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Offline MountainDon

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Re: What's for dinner?
« Reply #230 on: November 12, 2007, 07:43:29 PM »
A couple guys I know, both radiologists, agree with me that there are many procedures performed to save the elderly from immediate death that they themselves would never subject themselves or their loved ones to. Once you are up there around 80-something, perhaps with other health issues as well, it may be time to call it a day.

My FIL spent 4 1/2 months postponing the inevitable and having zero quality of life because of family members who themselves were not prepared to deal with his death. Bad bad scene. I don't want to see a sequel.
« Last Edit: November 12, 2007, 07:44:15 PM by MountainDon »
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Offline Homegrown Tomatoes

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Re: What's for dinner?
« Reply #231 on: November 13, 2007, 06:10:18 AM »
After working in a nursing home when I was in college, I made a promise to my Grandma that I would not ever let her live in one... a lot of the people that I cared for went downhill  so fast because they didn't have the daily motions of feeding the dog or cat and just getting up and taking care of themselves.  Granted, many of them were in no mental condition to be left alone, but they deteriorated much more quickly sitting around in wheelchairs and in bed.    I really think my great grandma had the right idea... just about 6 months ago, she was having breathing problems that were serious enough that she had to be in the hospital.  When she was released from the hospital, she made the decision to move into a nursing home because she was afraid of being alone and blacking out, so she made arrangements to teach oil painting and china painting at the nursing home and thus to reduce the cost of living there.  She'd been there maybe three weeks when she pushed her call button in the middle of the night.  A nurse came down to check on her, and Grandma was sleeping when she got down there.  The nurse woke her and asked why she'd pushed the call button, and Grandma said she must've rolled on it in her sleep or something.  The nurse asked her if she was feeling OK, and she said she was feeling great.  So, the nurse decided since Grandma was already awake, she was going to go ahead and take her vitals so she didn't have to wake her up later.  She took her blood pressure and it was fine, and her pulse was fine, and she turned to get a thermometer and she heard Grandma sigh deeply... she assumed that she was just lying back down and settling into bed, but when she turned around, Grandma was already gone.  THAT's the way to go.   She never lost the will to live or to be independent, really, but she was ready and feeling great (in her own words) when she went.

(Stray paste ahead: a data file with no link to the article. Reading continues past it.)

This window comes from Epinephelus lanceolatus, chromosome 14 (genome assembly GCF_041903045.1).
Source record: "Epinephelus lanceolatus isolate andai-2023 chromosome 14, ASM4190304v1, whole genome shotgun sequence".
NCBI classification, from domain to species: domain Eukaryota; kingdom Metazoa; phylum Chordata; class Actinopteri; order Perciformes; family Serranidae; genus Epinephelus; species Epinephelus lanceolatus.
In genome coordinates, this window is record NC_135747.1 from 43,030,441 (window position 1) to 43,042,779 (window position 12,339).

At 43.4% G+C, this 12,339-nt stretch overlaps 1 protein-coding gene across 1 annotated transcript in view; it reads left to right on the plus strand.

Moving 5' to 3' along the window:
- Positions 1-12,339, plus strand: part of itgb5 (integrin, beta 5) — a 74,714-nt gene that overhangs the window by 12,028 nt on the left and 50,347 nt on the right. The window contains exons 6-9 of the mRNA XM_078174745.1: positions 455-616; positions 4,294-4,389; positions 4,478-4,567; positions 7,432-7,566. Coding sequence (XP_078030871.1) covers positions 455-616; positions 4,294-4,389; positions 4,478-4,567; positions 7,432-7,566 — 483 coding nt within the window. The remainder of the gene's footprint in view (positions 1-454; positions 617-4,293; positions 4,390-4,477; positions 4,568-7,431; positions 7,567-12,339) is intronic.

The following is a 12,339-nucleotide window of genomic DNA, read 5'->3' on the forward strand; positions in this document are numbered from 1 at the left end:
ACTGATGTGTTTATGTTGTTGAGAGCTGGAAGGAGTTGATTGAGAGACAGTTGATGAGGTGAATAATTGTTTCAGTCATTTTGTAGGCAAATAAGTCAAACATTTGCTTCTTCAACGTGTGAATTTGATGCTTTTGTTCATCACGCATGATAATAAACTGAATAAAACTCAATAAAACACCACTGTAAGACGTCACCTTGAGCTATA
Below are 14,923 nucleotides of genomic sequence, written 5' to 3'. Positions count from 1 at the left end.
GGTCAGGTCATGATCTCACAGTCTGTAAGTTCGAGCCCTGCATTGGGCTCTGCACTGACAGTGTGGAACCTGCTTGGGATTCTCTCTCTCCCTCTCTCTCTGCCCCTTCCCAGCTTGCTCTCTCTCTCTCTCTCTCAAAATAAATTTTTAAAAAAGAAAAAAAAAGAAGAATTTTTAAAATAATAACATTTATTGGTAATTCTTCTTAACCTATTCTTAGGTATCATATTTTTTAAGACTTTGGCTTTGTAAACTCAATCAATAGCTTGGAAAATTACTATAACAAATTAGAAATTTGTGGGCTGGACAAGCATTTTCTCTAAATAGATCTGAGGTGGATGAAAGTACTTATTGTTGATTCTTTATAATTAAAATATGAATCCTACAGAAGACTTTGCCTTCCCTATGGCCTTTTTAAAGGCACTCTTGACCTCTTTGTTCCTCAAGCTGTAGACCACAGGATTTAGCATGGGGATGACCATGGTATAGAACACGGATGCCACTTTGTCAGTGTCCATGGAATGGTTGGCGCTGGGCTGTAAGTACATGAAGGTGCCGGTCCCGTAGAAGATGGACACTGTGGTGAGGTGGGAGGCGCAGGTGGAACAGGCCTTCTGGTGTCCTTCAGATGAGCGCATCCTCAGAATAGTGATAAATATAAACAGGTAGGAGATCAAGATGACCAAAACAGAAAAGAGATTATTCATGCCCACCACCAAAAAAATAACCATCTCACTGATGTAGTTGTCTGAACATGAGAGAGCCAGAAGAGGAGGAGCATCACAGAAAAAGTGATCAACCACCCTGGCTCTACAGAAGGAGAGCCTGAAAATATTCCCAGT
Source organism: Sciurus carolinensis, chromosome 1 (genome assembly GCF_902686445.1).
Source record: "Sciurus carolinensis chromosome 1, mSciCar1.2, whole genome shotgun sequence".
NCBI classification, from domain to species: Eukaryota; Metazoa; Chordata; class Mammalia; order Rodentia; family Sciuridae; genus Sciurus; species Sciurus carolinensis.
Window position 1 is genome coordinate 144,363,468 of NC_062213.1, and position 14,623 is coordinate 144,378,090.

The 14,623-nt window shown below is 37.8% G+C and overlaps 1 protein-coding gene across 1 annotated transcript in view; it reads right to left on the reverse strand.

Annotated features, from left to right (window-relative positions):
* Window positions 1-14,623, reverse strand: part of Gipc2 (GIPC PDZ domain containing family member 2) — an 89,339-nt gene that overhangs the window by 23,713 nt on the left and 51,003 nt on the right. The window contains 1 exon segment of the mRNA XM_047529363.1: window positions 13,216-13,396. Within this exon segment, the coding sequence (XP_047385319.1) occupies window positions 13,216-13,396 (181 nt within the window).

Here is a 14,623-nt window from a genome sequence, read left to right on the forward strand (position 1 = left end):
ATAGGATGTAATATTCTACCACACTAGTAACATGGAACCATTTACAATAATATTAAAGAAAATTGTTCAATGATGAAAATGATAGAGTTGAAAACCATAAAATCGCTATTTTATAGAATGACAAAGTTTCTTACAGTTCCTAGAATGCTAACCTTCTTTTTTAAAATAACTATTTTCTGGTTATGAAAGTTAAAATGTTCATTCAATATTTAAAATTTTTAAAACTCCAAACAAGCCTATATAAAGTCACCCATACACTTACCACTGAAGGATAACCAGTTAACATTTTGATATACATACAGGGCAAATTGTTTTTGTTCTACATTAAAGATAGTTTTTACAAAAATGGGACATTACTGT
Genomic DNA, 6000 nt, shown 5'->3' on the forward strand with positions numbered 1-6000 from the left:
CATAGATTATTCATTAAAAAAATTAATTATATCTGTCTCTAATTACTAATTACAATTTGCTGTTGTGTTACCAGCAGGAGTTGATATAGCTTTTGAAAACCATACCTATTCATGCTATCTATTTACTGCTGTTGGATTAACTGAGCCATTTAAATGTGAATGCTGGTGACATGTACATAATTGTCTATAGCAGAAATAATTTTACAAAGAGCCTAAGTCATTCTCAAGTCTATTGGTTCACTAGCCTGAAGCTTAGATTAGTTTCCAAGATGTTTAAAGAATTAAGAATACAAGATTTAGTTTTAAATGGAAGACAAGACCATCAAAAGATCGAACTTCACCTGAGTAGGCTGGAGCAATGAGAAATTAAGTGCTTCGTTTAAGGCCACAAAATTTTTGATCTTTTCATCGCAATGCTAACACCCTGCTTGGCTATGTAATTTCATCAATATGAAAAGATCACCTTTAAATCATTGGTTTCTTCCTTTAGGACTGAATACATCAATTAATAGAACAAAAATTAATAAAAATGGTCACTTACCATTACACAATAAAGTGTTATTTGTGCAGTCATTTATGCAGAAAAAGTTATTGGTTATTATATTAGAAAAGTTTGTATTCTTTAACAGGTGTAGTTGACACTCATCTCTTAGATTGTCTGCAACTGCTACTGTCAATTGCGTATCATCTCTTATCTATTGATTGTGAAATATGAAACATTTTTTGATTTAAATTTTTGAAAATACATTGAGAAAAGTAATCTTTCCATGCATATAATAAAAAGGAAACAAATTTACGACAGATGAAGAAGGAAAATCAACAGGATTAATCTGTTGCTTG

Don, I'll keep your MIL in my prayers.  It's hard to see someone lose the will to live... probably much harder on the ones who love her than on her.  

Offline Homegrown Tomatoes

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Re: What's for dinner?
« Reply #232 on: November 13, 2007, 02:03:13 PM »
Tonight we're having the stew I made last night... it smells wonderful.  Been a busy day with a long-dreaded dentist's appointment (I'm severely allergic to fluoride) and a run 45 minutes in the other direction to the doctor's office.  The kids thought we were on a road trip.

Offline glenn kangiser

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Re: What's for dinner?
« Reply #233 on: November 13, 2007, 02:09:06 PM »
Quote
I'm severely allergic to fluoride

Bad in a way - good in a way --Fluoride is a poison that nobody should have. Lots of info on the net about it.
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Offline Homegrown Tomatoes

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Re: What's for dinner?
« Reply #234 on: November 14, 2007, 06:11:16 AM »